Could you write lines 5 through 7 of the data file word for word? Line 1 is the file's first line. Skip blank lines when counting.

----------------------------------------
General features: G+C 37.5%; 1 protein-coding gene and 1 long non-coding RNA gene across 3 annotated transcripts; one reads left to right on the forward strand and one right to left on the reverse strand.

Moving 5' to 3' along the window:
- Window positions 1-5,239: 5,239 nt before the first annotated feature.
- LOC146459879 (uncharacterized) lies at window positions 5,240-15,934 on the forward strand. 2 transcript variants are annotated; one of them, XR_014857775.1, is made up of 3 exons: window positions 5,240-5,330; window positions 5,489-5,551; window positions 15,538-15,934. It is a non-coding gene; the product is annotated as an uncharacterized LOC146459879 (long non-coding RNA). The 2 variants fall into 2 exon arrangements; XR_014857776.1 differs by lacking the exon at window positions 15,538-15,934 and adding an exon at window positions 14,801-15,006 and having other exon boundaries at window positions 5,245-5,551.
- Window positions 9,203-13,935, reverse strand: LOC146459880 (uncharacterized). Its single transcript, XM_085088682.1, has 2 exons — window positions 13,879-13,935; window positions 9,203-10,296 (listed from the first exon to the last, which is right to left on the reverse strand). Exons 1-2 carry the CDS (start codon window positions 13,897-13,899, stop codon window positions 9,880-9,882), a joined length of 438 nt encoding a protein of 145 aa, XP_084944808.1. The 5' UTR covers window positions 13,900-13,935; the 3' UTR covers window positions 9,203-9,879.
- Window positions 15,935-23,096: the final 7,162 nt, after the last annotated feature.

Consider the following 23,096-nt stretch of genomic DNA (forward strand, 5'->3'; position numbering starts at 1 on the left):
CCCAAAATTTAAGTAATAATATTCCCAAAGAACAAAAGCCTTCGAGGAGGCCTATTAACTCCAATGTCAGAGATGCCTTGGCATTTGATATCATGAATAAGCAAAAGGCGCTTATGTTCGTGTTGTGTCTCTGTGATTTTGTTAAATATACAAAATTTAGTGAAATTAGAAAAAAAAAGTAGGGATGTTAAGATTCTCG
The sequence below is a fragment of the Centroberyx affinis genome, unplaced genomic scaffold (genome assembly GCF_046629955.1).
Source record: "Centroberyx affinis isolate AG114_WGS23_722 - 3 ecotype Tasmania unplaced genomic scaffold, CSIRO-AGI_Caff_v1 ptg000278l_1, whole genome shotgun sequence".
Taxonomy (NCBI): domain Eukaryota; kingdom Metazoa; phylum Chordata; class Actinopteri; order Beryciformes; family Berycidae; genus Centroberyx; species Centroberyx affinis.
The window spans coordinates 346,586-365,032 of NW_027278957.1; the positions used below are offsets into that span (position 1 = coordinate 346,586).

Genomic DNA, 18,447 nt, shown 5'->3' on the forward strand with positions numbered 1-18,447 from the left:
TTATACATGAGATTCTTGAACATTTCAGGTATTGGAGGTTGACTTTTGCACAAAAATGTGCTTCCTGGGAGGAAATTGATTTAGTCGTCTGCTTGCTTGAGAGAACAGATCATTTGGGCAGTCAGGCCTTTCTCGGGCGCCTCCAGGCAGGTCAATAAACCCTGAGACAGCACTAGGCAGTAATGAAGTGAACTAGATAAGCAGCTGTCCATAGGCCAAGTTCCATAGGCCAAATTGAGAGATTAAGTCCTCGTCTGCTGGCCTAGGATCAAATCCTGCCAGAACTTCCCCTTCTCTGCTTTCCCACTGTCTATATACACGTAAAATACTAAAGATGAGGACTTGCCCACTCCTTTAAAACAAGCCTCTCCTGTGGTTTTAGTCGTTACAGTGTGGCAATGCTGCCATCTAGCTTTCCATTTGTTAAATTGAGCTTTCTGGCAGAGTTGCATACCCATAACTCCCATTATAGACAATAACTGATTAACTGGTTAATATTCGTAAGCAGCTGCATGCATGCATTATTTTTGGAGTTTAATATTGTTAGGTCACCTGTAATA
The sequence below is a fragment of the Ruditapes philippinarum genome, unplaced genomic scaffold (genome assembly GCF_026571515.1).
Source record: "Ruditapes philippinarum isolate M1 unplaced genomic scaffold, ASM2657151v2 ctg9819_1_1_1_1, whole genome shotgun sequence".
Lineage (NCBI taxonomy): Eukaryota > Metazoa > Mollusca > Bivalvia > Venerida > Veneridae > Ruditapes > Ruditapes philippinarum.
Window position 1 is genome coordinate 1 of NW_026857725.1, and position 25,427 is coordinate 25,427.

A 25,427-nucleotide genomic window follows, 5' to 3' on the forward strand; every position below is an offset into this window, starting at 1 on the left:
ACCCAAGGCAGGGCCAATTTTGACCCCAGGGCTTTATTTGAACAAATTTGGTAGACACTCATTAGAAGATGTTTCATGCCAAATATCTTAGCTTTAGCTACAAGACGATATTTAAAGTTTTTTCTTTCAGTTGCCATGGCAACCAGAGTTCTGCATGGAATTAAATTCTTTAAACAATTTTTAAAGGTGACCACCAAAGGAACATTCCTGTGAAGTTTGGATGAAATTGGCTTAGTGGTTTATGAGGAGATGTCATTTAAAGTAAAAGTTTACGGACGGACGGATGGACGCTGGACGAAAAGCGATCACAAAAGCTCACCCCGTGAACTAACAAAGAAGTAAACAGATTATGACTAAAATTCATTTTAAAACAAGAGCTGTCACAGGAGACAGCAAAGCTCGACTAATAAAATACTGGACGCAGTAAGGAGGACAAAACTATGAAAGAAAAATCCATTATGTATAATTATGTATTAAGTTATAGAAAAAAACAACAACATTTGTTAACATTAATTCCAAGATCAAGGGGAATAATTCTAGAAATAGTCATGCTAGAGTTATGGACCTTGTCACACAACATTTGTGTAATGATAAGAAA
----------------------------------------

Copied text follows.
- Window positions 9,203-13,935, reverse strand: LOC146459880 (uncharacterized). Its single transcript, XM_085088682.1, has 2 exons — window positions 13,879-13,935; window positions 9,203-10,296 (listed from the first exon to the last, which is right to left on the reverse strand). Exons 1-2 carry the CDS (start codon window positions 13,897-13,899, stop codon window positions 9,880-9,882), a joined length of 438 nt encoding a protein of 145 aa, XP_084944808.1. The 5' UTR covers window positions 13,900-13,935; the 3' UTR covers window positions 9,203-9,879.
- Window positions 15,935-23,096: the final 7,162 nt, after the last annotated feature.

Consider the following 23,096-nt stretch of genomic DNA (forward strand, 5'->3'; position numbering starts at 1 on the left):